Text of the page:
None of this would be possible without your support and contributions. Thank you for helping us progress on this journey. Join us as we continue to create high quality after school programs to underprivileged children of Austin.
To education for everyone,
WHAT WE'RE DOING
To close the achievement gap and build brighter tomorrows, we bring our K-5 after school programs directly to the elementary schools and students who need additional educational support. Students will have access to our after school programs: Computer Science & Coding and Social & Emotional Learning.
WHY AFTER SCHOOL PROGRAMS MATTER
Children who attend high quality programs have better peer relations, emotional adjustment, conflict resolution skills, and grades, compared to their peers who are not in after school programs.4
Students who spend 1-4 hours per week in extracurricular activities are 49% less likely to use drugs.5
A report on 21st Century Community Learning Centers showed that 45% of all afterschool program participants improved their reading grades.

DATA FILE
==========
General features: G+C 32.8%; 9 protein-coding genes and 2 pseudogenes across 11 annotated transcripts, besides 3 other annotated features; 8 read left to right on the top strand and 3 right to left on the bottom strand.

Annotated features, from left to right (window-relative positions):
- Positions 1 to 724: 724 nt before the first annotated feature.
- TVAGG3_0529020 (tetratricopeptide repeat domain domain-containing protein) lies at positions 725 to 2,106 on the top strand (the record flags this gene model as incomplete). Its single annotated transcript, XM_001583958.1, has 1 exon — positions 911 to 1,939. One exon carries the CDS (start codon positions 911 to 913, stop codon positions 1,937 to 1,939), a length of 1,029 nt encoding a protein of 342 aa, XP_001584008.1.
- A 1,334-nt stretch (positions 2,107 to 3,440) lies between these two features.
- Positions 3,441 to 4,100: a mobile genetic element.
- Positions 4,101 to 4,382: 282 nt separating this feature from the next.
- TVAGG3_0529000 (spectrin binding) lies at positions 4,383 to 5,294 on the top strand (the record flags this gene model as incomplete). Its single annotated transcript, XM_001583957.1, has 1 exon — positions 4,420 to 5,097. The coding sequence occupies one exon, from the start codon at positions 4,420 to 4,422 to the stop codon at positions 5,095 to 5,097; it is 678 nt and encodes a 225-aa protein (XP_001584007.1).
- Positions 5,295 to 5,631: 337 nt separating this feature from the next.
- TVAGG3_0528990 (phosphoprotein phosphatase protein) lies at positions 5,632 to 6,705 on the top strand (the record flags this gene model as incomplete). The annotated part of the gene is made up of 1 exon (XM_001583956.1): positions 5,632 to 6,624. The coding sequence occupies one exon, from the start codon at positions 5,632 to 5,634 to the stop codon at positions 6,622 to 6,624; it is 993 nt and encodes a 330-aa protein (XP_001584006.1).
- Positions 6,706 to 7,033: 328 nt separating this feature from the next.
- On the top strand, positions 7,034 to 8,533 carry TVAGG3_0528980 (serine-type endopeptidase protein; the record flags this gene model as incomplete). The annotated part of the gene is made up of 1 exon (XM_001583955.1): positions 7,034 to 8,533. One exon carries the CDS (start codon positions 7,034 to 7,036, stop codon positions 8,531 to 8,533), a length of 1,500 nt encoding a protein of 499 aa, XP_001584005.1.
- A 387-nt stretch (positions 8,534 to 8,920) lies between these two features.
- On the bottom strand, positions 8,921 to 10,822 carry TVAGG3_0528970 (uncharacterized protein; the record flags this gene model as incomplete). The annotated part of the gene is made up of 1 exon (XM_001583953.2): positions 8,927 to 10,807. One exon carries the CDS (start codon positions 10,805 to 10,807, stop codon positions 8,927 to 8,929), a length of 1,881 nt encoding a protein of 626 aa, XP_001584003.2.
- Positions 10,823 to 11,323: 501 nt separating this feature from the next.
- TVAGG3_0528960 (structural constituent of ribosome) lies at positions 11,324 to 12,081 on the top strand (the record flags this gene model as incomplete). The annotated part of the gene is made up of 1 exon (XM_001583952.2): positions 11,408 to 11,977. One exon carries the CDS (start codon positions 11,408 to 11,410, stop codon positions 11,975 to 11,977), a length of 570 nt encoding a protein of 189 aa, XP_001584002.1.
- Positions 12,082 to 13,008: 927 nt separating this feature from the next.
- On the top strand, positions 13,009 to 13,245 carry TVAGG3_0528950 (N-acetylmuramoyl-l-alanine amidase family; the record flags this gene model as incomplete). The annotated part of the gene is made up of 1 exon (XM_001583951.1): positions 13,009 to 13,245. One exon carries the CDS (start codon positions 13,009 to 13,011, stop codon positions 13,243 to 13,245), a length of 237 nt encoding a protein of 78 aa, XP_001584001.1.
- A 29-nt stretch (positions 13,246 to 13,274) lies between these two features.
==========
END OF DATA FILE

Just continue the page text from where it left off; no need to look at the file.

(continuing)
MEET OUR TEAM
Our Board Members
Founder & President
Donna Raskin is the founder and President of Austin Kids Can! Donna has been an active volunteer in the Austin community for over 12 years and has held leadership and hands-on roles with SafePlace, Rock on Center for Kids (ROCK), Partners in Education and the Junior League of Austin. Ms. Raskin resided in California and practiced as a CPA for 20 years prior to her move to Austin with her husband to be. In 2017, Donna created Austin Kids Can! to provide after school opportunities for the underprivileged and economically disadvantaged children of Austin. Donna received her Bachelor degree in Economics-Business at UCLA and her Master degree in Tax Law at Golden Gate University.
Jeff has always had an interest in helping communities close to home and abroad. He previously served on the board of Rainbow Days in Dallas and worked with a Social Impact firm in India to provide funding for small agricultural organizations. He joined Austin Kids Can! to help provide better educational access to Austin’s youth. Jeff has spent most of his career in consulting and now works with Dell’s product strategy group. He graduated from the University of Texas of Austin with a BBA in Finance and then received an MBA from the University of Chicago. When Jeff isn’t working he enjoys tennis, running, and cooking.
Chris is passionate about helping younger generations develop a curiosity for learning and self-improvement. In the professional setting, Chis works as a financial planner for Pioneer Wealth Management Group, helping individuals build clarity and confidence around their personal finances. Chris holds the Chartered Financial Analyst (CFA) and Certified Financial Planner® (CFP) designations. In his free time, Chris enjoys live music, skiing, basketball, hiking the Greenbelt, and reading.